William Patten Primary School
Stoke Newington Church Street
London N16 0NX
Office Manager: Rita Quigley
SENDCo: Caitlin Shaw

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020 7254 4014

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William Patten Primary School


Zones of Regulation is an approach that supports the use of a consistent shared language to discuss emotions. Emotions are grouped into four colour zones which represent different groups of feelings. The idea of zones is to take a non-judgmental approach to discussing and supporting children with their emotions. All emotions are natural to experience and we can learn to recognize and manage our feelings in different contexts.

We use the Zones of Regulation  to encourage children’s ability to:

  • Recognise their emotions
  • Name their emotions
  • Express their emotions in a healthy way
  • Use strategies to support them with regulating their emotions
  • Understand the emotions of others and develop empathy and friendship skills


The Zones can be compared to traffic signs:

  •  When you are in the Green Zone you are ‘good to go’.
  • A yellow sign means be aware or take caution which applies to the Yellow Zone.
  • A red light or stop sign means stop and when you are in the Red Zone this is often what you need to do.
  • The Blue Zone can be compared to a rest area sign. You may need to rest or re-energise.

How do we use the Zones of Regulation in School?

  • Every classroom has a zones display which is often linked to the ‘calm corner’.
  • School staff model using the language of zones to talk about their feelings and strategies they use to regulate.
  • Teachers do regular zones check-ins with their classes and link this to using strategies such as mindfulness and movement breaks.
  • Teaching Assistants might do individual zones check-ins with some children.
  • We have a zones ‘tool of the week’. This could be a strategy such as a breathing technique or mindfulness exercise. Posters go up around the school and in classes and each class will practice that strategy and discuss what zone it might be good for.

 What can I do as a parent?

  • Talk to your child about how they are feeling, help them to label and name their emotion. Identify your own feelings using Zones language in front of your child (e.g. “I’m frustrated; I am in the yellow zone”)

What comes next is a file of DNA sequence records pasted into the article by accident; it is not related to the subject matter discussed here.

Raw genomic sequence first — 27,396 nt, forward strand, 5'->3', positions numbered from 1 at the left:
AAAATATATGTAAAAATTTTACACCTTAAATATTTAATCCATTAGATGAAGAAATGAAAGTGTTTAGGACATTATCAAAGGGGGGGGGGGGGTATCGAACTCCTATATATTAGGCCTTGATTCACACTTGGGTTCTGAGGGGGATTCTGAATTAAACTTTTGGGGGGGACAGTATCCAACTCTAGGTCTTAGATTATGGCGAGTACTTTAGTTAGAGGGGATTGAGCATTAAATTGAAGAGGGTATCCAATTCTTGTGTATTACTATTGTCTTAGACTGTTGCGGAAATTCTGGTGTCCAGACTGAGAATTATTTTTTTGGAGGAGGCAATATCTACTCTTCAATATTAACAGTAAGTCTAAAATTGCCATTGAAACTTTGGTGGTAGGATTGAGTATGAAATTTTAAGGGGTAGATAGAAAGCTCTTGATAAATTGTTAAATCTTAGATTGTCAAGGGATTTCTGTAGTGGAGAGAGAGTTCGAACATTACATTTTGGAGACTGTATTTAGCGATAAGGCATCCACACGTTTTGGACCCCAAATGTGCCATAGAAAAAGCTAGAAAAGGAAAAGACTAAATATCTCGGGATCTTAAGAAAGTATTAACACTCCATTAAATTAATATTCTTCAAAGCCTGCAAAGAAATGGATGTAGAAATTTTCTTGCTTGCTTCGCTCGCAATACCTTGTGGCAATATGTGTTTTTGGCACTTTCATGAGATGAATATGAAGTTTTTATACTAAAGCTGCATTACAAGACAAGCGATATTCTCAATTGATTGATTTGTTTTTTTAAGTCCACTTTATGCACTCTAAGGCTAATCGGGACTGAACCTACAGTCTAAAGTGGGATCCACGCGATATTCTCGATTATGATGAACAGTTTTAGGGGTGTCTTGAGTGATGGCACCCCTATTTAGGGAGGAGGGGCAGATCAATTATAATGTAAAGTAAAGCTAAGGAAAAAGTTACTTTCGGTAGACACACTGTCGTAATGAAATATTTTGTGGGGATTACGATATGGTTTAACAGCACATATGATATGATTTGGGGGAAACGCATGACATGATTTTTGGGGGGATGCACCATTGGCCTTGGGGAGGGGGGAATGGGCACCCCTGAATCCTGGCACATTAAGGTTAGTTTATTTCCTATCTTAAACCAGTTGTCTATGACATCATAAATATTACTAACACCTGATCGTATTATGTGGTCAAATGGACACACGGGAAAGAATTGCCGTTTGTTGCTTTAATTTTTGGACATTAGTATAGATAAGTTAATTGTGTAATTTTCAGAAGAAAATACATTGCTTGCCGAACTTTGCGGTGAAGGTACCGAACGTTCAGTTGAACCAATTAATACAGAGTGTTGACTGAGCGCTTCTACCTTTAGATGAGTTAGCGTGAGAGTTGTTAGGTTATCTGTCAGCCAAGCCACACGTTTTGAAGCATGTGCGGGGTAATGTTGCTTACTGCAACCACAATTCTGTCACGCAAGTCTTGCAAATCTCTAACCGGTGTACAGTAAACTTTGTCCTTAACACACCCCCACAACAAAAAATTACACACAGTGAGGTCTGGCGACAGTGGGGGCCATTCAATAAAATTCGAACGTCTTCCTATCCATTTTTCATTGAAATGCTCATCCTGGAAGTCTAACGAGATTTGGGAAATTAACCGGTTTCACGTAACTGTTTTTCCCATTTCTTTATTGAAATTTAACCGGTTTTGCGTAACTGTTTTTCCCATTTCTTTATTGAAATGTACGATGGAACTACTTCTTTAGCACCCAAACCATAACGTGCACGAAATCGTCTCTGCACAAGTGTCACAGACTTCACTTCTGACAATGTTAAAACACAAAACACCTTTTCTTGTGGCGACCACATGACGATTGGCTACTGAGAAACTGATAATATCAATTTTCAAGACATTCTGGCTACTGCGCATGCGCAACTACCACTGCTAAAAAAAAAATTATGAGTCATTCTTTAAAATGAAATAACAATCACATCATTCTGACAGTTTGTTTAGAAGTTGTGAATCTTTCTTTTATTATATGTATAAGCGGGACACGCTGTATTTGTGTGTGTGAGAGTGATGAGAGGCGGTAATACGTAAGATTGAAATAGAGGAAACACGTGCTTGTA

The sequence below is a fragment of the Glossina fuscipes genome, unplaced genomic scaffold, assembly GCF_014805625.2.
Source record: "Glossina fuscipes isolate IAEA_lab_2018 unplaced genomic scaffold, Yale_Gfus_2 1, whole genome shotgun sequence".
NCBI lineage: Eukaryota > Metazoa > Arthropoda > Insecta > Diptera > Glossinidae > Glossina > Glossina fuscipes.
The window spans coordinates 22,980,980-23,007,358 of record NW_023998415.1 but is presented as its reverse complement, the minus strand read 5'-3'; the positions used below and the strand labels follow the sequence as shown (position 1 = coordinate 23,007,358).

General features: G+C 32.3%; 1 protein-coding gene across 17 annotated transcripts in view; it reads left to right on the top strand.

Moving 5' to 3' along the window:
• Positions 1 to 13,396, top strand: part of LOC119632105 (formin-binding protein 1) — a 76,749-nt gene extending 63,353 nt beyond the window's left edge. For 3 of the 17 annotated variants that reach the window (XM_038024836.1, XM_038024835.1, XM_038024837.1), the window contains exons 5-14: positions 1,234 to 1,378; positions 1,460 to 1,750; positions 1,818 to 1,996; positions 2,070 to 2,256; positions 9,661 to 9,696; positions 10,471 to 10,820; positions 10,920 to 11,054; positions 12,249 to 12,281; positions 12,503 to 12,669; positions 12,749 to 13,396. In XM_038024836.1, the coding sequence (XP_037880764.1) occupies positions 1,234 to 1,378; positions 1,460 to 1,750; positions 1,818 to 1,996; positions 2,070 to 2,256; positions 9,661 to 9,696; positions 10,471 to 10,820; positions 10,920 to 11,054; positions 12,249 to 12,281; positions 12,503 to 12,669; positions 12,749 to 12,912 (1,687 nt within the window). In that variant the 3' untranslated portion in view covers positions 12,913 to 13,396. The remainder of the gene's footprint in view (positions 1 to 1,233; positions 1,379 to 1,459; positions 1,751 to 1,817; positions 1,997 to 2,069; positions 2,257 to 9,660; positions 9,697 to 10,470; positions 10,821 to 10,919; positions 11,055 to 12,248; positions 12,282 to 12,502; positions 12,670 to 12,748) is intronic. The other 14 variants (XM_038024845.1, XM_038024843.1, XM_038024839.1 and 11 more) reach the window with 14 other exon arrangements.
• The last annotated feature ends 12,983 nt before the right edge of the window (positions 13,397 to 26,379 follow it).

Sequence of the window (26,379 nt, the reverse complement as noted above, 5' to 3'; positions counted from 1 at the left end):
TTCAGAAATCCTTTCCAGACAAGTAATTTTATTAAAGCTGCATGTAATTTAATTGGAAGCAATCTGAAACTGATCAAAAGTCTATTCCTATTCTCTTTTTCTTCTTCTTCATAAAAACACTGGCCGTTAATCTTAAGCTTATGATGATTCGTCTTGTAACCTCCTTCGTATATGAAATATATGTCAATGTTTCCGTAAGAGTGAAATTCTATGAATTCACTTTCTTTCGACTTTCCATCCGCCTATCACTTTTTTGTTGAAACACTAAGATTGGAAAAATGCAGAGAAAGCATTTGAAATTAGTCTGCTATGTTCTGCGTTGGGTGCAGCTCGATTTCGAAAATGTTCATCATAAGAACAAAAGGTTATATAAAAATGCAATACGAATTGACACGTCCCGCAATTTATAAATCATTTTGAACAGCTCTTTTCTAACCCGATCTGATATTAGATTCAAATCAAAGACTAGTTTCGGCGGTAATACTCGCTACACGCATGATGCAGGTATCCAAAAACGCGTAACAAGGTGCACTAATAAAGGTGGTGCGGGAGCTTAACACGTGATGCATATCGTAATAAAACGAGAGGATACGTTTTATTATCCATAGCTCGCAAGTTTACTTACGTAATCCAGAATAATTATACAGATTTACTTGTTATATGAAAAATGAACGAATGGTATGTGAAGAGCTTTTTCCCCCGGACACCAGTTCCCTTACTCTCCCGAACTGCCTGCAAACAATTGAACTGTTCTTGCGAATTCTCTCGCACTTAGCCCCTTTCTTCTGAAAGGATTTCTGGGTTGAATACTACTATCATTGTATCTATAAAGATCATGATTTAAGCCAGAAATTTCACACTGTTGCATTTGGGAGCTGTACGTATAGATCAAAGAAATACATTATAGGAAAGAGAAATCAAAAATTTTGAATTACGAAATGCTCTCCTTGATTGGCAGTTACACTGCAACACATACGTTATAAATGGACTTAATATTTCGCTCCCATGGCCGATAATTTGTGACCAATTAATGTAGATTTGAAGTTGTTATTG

• Talk about their body cues when they feel that emotion. What are the physical feelings behind the emotion (e.g. feeling butterflies in our tummy when we feel nervous or worried). Recognising emotions is the first step to regulating them.

Here are some examples from the four zones:
– I can see and hear that you’re crying, your mouth is turned down, are you feeling sad?
Green – I can see your big smile and hear your laughter, are you feeling happy?
Yellow – You have become very quiet and I can see that you are reluctant to speak, are you feeling worried?
Red – I can hear that you are breathing heavily and I can see that your eyebrows have bunched together, are you feeling angry?

Discuss why they are feeling a certain way, has anything happened?
Talk about times when you, a family member or a character from a film or book felt that way.

The Tool Box

We encourage children to think of the strategies that they use to support them when they are in a zone as their ‘tools. ‘The ‘tool of the week’ will be published in the Patten Pages.
You could try that with your child and discuss what zone it might be good for.
Deep breathing is one of the many beneficial strategies to teach your child. Your child can learn to change short, shallow breaths that can cause hyperventilation to deep, long breaths that help create a feeling of internal calmness. Short, shallow breaths tend to make feelings of anxiety and anger worse, hence calm breathing can give your child a sense of control and relief.

Yoremikids has some great breathing techniques, click on the link to give them a try.